Heart disease is the leading cause of death in America, but sometimes, there are very few signs, especially for heart valve disease.
The heart, as most remember from high school biology class, has four valves that separate the chambers of the heart and act as “gates” to keep the blood flowing in the right direction through the chambers. When the valves open and shut correctly, they cause the “lub-dub” sounds, but when they don’t properly open and close, the blood flow is disrupted and the person then has heart valve disease.
The valves can either be too narrow or they may not close tightly enough. “The most common heart valve problem is a calcified and narrow aortic valve,” says Dr. Jeffrey Newman of the Palm Beach Health Network. And older persons are at higher risk, but the early signs are subtle. Some types of valve disease are mild and can be monitored or treated with medication but almost always lead to heart murmurs. Some are more serious and are best treated with valve replacement.
Today, my husband, Les, 81, underwent such an operation.
Leslie’s experience with heart valve disease
How did he know there was a problem? Shortness of breath is a common sign, especially after exertion, and even though Les was an avid jogger, skier and swimmer, fatigue and difficulty breathing was setting in, but not to the point where he had swollen ankles, difficulty sleeping, or breathlessness even at rest. Shortness of breath usually means blood is backing up in the heart spurred on by activity. For some, chest pain is a factor, especially if the valve is not opening completely and the heart has to work hard to pump blood. Sometimes, even lightheadedness and fainting spells result and that’s what happened to Les, even with a total absence of pain.
While responding to an accident as a ski patroller last February, he passed out and was taken to the local hospital where the doctor, believing he had suffered a stroke, ordered a CAT scan of his head, but there was no evidence of any problem there. After an overnight stay for observation, he was released and came home. But he still felt overly fatigued, slept throughout the day, and lacked his usual energy.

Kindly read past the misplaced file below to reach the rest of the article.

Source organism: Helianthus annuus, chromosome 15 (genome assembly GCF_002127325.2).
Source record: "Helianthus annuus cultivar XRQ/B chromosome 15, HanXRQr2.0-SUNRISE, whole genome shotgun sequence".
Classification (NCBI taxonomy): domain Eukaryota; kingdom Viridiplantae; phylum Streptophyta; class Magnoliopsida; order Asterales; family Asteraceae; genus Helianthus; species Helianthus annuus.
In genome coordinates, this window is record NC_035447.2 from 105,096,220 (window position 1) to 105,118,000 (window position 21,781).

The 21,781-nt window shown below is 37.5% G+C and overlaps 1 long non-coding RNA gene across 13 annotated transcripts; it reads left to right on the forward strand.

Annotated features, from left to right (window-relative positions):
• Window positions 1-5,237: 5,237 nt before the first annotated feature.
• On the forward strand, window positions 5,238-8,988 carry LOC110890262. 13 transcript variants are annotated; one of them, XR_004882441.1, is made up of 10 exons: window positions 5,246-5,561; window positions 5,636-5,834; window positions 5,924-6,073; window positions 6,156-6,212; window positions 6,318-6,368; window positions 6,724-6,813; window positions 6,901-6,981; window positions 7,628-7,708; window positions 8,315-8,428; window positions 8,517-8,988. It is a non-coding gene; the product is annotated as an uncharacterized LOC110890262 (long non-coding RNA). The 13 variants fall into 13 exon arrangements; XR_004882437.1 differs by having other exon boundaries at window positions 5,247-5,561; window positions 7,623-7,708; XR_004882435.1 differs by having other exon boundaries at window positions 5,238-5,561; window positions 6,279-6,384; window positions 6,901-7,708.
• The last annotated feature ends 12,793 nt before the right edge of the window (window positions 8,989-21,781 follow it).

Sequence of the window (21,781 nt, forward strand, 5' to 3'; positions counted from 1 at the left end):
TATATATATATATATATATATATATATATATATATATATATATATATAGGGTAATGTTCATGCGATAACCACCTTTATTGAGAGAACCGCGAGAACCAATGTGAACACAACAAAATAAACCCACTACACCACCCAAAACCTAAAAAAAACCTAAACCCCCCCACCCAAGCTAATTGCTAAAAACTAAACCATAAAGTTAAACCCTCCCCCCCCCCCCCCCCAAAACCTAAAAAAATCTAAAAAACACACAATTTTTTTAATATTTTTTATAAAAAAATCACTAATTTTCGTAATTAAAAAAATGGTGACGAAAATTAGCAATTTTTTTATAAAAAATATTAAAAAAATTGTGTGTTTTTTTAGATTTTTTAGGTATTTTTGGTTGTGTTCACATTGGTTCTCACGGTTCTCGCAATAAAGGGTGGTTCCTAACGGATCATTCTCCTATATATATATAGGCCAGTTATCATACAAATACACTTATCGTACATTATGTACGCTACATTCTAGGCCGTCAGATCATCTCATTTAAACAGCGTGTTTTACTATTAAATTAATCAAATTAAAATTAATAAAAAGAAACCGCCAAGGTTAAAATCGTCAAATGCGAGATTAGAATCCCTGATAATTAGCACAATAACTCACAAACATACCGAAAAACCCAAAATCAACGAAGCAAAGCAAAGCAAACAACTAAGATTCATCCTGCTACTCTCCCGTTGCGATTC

At my insistence, he underwent an echocardiogram and sure enough, he needed a heart valve replacement wherein the doctor removes the damaged valve and replaces it with a mechanical one or one made from cow, pig or human heart tissue. Some valves eventually need to be replaced as they break down over time but a friend in Florida has had hers for 16 years and it’s fine. Les’s mechanical valve should last a lifetime.
For the next 10 days, Les will have to take it easy before resuming his activity, but his Trans Aortic Valve Replacement (TAVR) operation can be watched Disney style on www.CoreValve.com or CoreValve Aortic Valve Replacement by Medtronic on YouTube, below.
Valve replacements are the most common minimally invasive procedures. The benefits are great—lower infection rates, less bleeding and trauma and shorter hospital stays and recovery time. Thus, I tell others to heed any warning signs and don’t fear valve replacement as Les’ heart problem could have been so much more serious. Now, I will have a happier spouse back home who can return to his ski patrolling, jogging and swimming without pain, panting or passing out, all thanks to a “valve job.”